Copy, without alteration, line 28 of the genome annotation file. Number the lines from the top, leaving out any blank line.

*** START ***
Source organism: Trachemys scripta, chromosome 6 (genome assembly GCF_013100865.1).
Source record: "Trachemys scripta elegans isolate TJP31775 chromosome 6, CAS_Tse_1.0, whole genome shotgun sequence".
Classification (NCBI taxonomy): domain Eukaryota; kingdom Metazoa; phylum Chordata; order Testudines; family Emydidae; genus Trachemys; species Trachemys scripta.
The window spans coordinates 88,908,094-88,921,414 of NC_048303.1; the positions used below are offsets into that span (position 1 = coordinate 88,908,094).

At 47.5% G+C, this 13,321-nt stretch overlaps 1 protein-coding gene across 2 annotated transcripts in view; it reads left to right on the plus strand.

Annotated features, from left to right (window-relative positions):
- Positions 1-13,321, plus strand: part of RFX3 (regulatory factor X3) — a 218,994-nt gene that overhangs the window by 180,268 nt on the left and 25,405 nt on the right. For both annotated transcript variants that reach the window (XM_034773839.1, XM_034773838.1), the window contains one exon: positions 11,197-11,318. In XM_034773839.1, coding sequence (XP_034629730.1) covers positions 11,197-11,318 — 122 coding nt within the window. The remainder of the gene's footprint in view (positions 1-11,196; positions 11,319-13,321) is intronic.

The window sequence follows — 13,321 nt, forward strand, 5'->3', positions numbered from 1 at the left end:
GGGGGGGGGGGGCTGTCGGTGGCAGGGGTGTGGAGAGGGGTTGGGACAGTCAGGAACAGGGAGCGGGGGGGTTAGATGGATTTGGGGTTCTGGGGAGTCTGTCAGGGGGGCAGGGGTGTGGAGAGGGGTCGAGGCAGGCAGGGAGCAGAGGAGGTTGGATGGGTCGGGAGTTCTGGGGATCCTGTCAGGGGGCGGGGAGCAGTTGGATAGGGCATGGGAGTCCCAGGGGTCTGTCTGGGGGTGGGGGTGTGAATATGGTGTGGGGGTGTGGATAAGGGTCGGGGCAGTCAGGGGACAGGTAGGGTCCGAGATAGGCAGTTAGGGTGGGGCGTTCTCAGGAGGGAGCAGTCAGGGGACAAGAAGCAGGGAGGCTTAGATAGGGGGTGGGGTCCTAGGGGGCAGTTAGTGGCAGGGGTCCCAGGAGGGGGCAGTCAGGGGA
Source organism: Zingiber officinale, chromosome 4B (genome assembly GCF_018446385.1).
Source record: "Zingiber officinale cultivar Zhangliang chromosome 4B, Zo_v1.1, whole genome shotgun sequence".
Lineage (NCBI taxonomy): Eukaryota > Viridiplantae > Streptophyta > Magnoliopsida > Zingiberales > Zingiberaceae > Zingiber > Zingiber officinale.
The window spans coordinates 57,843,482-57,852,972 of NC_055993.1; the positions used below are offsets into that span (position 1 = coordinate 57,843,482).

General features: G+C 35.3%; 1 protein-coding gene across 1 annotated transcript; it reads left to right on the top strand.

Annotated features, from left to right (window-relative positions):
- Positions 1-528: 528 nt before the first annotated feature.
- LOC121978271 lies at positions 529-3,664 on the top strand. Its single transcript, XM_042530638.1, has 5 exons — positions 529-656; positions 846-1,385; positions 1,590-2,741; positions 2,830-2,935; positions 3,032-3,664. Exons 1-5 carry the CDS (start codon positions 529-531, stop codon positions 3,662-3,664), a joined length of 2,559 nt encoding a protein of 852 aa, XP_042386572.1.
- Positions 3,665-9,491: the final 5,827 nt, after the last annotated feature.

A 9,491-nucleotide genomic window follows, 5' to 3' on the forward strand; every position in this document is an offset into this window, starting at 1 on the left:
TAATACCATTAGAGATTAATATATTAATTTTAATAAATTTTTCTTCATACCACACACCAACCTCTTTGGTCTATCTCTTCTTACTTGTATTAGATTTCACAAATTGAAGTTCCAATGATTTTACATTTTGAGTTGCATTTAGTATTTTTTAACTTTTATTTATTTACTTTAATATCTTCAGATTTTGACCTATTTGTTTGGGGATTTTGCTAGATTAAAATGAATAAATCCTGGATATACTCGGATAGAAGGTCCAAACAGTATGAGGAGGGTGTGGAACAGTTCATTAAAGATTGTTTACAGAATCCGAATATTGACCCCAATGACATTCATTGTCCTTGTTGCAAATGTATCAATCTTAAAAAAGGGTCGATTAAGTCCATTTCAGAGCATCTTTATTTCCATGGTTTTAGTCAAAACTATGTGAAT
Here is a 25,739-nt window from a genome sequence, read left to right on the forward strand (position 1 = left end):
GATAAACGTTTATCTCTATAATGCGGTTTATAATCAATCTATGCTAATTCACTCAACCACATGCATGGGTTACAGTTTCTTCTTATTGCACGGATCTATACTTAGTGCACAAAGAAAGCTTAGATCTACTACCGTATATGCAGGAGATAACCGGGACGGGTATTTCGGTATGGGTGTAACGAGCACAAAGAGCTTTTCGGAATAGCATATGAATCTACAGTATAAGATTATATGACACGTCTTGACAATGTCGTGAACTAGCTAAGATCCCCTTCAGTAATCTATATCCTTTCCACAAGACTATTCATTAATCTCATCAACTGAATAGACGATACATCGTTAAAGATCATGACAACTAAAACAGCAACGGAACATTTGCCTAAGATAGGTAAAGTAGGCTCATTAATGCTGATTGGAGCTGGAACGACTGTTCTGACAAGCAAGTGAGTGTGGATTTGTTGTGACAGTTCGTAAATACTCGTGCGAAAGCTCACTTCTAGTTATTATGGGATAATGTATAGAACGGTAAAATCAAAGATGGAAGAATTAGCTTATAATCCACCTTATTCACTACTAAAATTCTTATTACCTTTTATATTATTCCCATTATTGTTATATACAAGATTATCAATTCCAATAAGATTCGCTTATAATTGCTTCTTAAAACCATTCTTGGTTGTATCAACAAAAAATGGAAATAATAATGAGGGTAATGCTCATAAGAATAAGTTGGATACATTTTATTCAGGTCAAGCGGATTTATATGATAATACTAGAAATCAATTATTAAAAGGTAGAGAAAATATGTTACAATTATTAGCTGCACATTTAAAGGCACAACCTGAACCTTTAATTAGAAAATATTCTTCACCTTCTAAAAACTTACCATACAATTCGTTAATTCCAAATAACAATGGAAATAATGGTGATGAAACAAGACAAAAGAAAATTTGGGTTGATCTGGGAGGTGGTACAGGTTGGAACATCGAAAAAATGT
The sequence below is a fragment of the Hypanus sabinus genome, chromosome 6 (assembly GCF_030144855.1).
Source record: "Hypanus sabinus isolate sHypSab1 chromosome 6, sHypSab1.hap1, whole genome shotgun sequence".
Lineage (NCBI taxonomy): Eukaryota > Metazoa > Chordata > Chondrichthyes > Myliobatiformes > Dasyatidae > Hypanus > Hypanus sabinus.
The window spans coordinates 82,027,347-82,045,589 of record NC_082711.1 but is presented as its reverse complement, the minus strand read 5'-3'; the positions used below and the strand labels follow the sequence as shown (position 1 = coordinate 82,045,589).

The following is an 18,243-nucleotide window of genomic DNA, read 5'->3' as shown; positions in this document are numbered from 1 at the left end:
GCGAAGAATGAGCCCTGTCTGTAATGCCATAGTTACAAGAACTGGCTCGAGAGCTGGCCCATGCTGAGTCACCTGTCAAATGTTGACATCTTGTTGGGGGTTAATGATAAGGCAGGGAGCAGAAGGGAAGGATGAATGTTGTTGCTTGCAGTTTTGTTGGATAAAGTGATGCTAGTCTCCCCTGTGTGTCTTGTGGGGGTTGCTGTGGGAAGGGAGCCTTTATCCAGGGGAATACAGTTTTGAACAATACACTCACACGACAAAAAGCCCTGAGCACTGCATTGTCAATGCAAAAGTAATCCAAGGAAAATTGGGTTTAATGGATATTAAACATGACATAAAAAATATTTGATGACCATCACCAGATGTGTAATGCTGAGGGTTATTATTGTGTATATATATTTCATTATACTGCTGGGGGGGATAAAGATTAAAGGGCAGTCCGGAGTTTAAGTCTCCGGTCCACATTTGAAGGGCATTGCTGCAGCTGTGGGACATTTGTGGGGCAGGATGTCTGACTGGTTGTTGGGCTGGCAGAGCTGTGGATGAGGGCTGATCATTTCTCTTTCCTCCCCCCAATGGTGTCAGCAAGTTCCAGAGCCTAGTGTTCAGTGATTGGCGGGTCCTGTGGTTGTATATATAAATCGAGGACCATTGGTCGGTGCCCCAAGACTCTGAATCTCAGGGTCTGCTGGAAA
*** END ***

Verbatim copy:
GCGAAGAATGAGCCCTGTCTGTAATGCCATAGTTACAAGAACTGGCTCGAGAGCTGGCCCATGCTGAGTCACCTGTCAAATGTTGACATCTTGTTGGGGGTTAATGATAAGGCAGGGAGCAGAAGGGAAGGATGAATGTTGTTGCTTGCAGTTTTGTTGGATAAAGTGATGCTAGTCTCCCCTGTGTGTCTTGTGGGGGTTGCTGTGGGAAGGGAGCCTTTATCCAGGGGAATACAGTTTTGAACAATACACTCACACGACAAAAAGCCCTGAGCACTGCATTGTCAATGCAAAAGTAATCCAAGGAAAATTGGGTTTAATGGATATTAAACATGACATAAAAAATATTTGATGACCATCACCAGATGTGTAATGCTGAGGGTTATTATTGTGTATATATATTTCATTATACTGCTGGGGGGGATAAAGATTAAAGGGCAGTCCGGAGTTTAAGTCTCCGGTCCACATTTGAAGGGCATTGCTGCAGCTGTGGGACATTTGTGGGGCAGGATGTCTGACTGGTTGTTGGGCTGGCAGAGCTGTGGATGAGGGCTGATCATTTCTCTTTCCTCCCCCCAATGGTGTCAGCAAGTTCCAGAGCCTAGTGTTCAGTGATTGGCGGGTCCTGTGGTTGTATATATAAATCGAGGACCATTGGTCGGTGCCCCAAGACTCTGAATCTCAGGGTCTGCTGGAAA